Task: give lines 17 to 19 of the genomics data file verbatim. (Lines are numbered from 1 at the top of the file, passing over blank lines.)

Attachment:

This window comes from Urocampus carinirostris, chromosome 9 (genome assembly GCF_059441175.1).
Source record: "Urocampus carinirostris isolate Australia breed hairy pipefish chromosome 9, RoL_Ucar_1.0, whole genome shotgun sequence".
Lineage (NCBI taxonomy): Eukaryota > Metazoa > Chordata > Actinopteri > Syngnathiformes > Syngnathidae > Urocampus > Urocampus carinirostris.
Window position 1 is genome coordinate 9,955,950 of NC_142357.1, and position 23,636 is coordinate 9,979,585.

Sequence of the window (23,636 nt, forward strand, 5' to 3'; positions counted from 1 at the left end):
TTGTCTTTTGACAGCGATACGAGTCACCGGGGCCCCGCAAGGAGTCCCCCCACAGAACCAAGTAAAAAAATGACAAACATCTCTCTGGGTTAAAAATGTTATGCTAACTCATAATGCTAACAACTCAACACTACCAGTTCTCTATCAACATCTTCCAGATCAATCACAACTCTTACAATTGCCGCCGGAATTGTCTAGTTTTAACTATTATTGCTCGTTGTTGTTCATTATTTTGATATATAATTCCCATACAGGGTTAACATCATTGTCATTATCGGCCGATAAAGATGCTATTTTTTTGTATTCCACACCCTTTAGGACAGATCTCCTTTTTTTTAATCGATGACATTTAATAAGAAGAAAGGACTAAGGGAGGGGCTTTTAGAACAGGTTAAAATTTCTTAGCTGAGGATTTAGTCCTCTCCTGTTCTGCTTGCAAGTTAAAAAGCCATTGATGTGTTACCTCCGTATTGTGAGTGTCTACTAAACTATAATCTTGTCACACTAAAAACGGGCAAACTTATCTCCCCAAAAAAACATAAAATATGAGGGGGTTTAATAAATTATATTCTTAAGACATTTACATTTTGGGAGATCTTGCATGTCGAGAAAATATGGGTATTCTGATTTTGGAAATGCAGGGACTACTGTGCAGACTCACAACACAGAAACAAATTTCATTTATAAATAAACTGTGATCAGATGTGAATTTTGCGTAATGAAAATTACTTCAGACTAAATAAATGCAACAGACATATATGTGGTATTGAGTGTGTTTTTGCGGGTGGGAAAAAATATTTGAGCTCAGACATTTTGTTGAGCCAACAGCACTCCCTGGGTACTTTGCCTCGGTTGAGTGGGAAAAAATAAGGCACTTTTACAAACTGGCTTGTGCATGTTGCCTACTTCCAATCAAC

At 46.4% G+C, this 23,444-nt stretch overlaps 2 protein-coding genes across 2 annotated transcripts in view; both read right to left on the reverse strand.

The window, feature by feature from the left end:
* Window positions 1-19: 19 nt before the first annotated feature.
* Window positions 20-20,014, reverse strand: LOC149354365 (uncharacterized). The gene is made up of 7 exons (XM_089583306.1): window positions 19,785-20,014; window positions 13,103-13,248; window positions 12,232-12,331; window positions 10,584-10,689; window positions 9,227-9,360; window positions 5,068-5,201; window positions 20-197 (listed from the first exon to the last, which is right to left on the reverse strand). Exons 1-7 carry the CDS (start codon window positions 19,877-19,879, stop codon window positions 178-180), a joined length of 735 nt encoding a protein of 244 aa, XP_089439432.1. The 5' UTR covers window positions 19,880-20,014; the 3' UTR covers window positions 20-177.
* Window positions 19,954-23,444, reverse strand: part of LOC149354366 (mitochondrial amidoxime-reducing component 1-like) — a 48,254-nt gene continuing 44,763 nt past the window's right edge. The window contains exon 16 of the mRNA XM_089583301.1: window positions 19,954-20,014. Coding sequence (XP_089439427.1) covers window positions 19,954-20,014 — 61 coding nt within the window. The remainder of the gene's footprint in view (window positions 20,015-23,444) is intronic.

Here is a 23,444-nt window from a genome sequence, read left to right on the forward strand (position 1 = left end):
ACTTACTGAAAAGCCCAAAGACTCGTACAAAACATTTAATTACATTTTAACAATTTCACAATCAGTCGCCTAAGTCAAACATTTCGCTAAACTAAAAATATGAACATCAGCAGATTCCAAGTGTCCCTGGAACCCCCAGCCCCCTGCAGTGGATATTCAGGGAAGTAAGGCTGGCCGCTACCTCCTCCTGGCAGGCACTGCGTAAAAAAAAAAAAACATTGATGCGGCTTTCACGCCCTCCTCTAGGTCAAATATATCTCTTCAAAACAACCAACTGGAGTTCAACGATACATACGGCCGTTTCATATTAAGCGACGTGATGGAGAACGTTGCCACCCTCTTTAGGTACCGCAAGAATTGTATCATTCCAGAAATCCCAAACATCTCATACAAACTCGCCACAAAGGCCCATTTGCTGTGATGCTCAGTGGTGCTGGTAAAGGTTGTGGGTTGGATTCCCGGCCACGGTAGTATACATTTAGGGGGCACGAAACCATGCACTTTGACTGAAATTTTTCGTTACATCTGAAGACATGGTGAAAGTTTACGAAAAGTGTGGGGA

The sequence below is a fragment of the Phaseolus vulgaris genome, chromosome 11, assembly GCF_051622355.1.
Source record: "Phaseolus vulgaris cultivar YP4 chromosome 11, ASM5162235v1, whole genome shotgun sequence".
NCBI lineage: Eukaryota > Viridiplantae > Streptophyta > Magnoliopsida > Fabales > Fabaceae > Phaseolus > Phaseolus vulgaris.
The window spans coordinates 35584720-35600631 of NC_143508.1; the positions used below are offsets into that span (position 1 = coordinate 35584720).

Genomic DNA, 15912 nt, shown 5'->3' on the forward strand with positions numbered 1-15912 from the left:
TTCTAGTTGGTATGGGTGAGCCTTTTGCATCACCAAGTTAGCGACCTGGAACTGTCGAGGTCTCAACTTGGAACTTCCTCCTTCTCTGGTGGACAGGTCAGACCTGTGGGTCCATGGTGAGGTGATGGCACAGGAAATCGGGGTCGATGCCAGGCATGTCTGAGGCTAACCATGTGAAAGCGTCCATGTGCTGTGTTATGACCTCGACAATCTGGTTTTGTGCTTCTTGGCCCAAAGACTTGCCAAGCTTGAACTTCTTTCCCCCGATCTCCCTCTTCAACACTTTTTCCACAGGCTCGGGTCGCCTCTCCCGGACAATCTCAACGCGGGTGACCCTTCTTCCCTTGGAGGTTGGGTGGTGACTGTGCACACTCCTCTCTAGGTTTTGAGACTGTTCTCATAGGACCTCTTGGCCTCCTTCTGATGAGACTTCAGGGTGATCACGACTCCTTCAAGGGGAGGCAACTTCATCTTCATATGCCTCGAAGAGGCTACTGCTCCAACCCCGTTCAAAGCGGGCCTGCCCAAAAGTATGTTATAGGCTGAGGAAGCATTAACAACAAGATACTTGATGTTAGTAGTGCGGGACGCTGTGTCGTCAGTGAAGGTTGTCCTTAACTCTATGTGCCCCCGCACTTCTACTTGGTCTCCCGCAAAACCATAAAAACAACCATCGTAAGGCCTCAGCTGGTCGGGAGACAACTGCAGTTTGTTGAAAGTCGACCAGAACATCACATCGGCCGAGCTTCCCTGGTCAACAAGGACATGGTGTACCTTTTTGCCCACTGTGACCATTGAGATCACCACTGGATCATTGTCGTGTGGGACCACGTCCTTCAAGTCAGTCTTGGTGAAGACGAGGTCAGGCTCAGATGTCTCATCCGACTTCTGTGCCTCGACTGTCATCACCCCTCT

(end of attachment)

The window spans coordinates 35584720-35600631 of NC_143508.1; the positions used below are offsets into that span (position 1 = coordinate 35584720).

Genomic DNA, 15912 nt, shown 5'->3' on the forward strand with positions numbered 1-15912 from the left:
TTCTAGTTGGTATGGGTGAGCCTTTTGCATCACCAAGTTAGCGACCTGGAACTGTCGAGGTCTCAACTTGGAACTTCCTCCTTCTCTGGTGGACAGGTCAGACCTGTGGGTCCATGGTGAGGTGATGGCACAGGAAATCGGGGTCGATGCCAGGCATGTCTGAGGCTAACCATGTGAAAGCGTCCATGTGCTGTGTTATGACCTCGACAATCTGGTTTTGTGCTTCTTGGCCCAAAGACTTGCCAAGCTTGAACTTCTTTCCCCCGATCTCCCTCTTCAACACTTTTTCCACAGGCTCGGGTCGCCTCTCCCGGACAATCTCAACGCGGGTGACCCTTCTTCCCTTGGAGGTTGGGTGGTGACTGTGCACACTCCTCTCTAGGTTTTGAGACTGTTCTCATAGGACCTCTTGGCCTCCTTCTGATGAGACTTCAGGGTGATCACGACTCCTTCAAGGGGAGGCAACTTCATCTTCATATGCCTCGAAGAGGCTACTGCTCCAACCCCGTTCAAAGCGGGCCTGCCCAAAAGTATGTTATAGGCTGAGGAAGCATTAACAACAAGATACTTGATGTTAGTAGTGCGGGACGCTGTGTCGTCAGTGAAGGTTGTCCTTAACTCTATGTGCCCCCGCACTTCTACTTGGTCTCCCGCAAAACCATAAAAACAACCATCGTAAGGCCTCAGCTGGTCGGGAGACAACTGCAGTTTGTTGAAAGTCGACCAGAACATCACATCGGCCGAGCTTCCCTGGTCAACAAGGACATGGTGTACCTTTTTGCCCACTGTGACCATTGAGATCACCACTGGATCATTGTCGTGTGGGACCACGTCCTTCAAGTCAGTCTTGGTGAAGACGAGGTCAGGCTCAGATGTCTCATCCGACTTCTGTGCCTCGACTGTCATCACCCCTCT